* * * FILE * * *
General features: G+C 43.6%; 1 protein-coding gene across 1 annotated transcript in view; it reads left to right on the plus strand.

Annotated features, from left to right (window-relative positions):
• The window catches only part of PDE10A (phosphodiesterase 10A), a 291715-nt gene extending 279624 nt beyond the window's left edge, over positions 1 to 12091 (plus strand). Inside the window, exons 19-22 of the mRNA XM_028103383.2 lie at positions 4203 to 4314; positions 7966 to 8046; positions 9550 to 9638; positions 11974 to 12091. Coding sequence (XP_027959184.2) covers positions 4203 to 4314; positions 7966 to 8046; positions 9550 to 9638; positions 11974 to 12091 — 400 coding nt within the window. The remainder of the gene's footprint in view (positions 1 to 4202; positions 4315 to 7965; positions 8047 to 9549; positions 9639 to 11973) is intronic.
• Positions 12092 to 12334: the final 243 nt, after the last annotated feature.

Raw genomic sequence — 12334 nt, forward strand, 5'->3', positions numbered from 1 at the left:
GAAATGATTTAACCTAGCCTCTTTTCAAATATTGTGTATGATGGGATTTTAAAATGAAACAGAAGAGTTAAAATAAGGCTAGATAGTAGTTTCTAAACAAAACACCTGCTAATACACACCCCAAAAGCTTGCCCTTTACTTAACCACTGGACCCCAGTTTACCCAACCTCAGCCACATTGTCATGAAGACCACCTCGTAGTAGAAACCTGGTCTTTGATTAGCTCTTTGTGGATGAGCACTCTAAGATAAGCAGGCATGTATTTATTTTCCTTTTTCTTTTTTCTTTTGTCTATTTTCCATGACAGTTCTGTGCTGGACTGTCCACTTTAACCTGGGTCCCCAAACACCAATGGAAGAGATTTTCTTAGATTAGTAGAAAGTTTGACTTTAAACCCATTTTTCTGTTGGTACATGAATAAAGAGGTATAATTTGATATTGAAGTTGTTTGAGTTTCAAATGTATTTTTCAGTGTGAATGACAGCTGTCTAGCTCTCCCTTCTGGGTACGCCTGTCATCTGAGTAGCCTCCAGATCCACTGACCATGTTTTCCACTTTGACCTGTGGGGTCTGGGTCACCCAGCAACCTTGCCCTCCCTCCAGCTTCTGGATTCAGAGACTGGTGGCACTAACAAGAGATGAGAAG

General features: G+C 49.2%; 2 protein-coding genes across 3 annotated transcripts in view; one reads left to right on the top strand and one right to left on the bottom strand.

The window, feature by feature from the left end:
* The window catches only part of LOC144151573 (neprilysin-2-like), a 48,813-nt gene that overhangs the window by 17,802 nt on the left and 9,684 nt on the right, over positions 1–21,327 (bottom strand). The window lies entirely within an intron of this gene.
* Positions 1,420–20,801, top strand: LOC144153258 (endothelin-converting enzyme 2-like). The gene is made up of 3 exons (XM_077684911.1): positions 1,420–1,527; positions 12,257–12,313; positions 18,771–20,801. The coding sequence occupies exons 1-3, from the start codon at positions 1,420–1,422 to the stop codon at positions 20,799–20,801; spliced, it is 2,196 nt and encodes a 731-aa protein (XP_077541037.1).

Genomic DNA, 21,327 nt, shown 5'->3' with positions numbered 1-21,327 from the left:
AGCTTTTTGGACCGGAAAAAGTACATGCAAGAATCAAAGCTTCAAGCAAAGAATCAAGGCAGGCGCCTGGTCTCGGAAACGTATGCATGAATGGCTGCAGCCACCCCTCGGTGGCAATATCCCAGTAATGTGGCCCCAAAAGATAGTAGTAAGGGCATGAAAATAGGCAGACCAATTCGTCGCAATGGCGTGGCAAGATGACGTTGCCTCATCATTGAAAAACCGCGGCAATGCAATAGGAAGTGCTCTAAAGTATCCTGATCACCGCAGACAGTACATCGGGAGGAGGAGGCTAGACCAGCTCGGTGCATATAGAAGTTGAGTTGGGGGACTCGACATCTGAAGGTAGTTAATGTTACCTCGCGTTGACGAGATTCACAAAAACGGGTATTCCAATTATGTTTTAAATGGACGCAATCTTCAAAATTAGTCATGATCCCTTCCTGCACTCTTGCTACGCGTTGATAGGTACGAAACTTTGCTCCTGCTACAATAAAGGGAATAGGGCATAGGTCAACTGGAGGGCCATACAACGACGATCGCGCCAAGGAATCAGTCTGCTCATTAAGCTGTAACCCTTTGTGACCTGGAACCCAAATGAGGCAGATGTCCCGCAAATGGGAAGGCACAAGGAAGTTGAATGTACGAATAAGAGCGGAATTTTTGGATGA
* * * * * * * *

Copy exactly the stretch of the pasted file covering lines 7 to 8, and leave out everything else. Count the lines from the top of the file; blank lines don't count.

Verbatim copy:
General features: G+C 49.2%; 2 protein-coding genes across 3 annotated transcripts in view; one reads left to right on the top strand and one right to left on the bottom strand.

The window, feature by feature from the left end: